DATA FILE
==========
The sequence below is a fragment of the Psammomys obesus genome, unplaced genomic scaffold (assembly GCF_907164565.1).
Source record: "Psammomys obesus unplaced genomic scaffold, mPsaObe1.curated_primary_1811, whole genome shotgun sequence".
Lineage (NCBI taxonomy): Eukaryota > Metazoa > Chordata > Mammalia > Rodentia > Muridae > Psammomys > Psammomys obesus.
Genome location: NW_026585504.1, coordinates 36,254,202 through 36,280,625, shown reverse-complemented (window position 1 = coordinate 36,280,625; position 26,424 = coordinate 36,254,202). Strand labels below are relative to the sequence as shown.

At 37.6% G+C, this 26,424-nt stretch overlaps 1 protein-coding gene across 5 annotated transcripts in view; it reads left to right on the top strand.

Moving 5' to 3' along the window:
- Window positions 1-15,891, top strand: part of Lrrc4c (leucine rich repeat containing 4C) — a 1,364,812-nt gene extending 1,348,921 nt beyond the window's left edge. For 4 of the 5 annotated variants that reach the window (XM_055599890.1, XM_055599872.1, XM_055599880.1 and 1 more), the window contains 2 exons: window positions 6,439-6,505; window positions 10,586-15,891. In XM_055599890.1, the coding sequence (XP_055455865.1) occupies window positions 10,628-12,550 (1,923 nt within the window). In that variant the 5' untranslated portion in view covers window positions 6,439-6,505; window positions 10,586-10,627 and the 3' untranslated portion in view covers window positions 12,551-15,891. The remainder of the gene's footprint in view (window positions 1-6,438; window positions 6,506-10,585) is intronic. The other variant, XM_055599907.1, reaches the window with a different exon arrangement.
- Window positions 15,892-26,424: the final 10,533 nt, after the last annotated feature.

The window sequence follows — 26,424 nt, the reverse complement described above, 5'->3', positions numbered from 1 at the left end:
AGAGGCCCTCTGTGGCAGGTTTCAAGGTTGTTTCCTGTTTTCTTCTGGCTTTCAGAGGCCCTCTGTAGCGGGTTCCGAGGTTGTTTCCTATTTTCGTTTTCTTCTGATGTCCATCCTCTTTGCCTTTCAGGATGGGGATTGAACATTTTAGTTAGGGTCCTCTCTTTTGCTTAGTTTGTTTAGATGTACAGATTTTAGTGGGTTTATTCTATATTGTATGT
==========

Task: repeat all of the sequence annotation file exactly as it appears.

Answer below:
The sequence below is a fragment of the Psammomys obesus genome, unplaced genomic scaffold (assembly GCF_907164565.1).
Source record: "Psammomys obesus unplaced genomic scaffold, mPsaObe1.curated_primary_1811, whole genome shotgun sequence".
Lineage (NCBI taxonomy): Eukaryota > Metazoa > Chordata > Mammalia > Rodentia > Muridae > Psammomys > Psammomys obesus.
Genome location: NW_026585504.1, coordinates 36,254,202 through 36,280,625, shown reverse-complemented (window position 1 = coordinate 36,280,625; position 26,424 = coordinate 36,254,202). Strand labels below are relative to the sequence as shown.

At 37.6% G+C, this 26,424-nt stretch overlaps 1 protein-coding gene across 5 annotated transcripts in view; it reads left to right on the top strand.

Moving 5' to 3' along the window:
- Window positions 1-15,891, top strand: part of Lrrc4c (leucine rich repeat containing 4C) — a 1,364,812-nt gene extending 1,348,921 nt beyond the window's left edge. For 4 of the 5 annotated variants that reach the window (XM_055599890.1, XM_055599872.1, XM_055599880.1 and 1 more), the window contains 2 exons: window positions 6,439-6,505; window positions 10,586-15,891. In XM_055599890.1, the coding sequence (XP_055455865.1) occupies window positions 10,628-12,550 (1,923 nt within the window). In that variant the 5' untranslated portion in view covers window positions 6,439-6,505; window positions 10,586-10,627 and the 3' untranslated portion in view covers window positions 12,551-15,891. The remainder of the gene's footprint in view (window positions 1-6,438; window positions 6,506-10,585) is intronic. The other variant, XM_055599907.1, reaches the window with a different exon arrangement.
- Window positions 15,892-26,424: the final 10,533 nt, after the last annotated feature.

The window sequence follows — 26,424 nt, the reverse complement described above, 5'->3', positions numbered from 1 at the left end:
AGAGGCCCTCTGTGGCAGGTTTCAAGGTTGTTTCCTGTTTTCTTCTGGCTTTCAGAGGCCCTCTGTAGCGGGTTCCGAGGTTGTTTCCTATTTTCGTTTTCTTCTGATGTCCATCCTCTTTGCCTTTCAGGATGGGGATTGAACATTTTAGTTAGGGTCCTCTCTTTTGCTTAGTTTGTTTAGATGTACAGATTTTAGTGGGTTTATTCTATATTGTATGT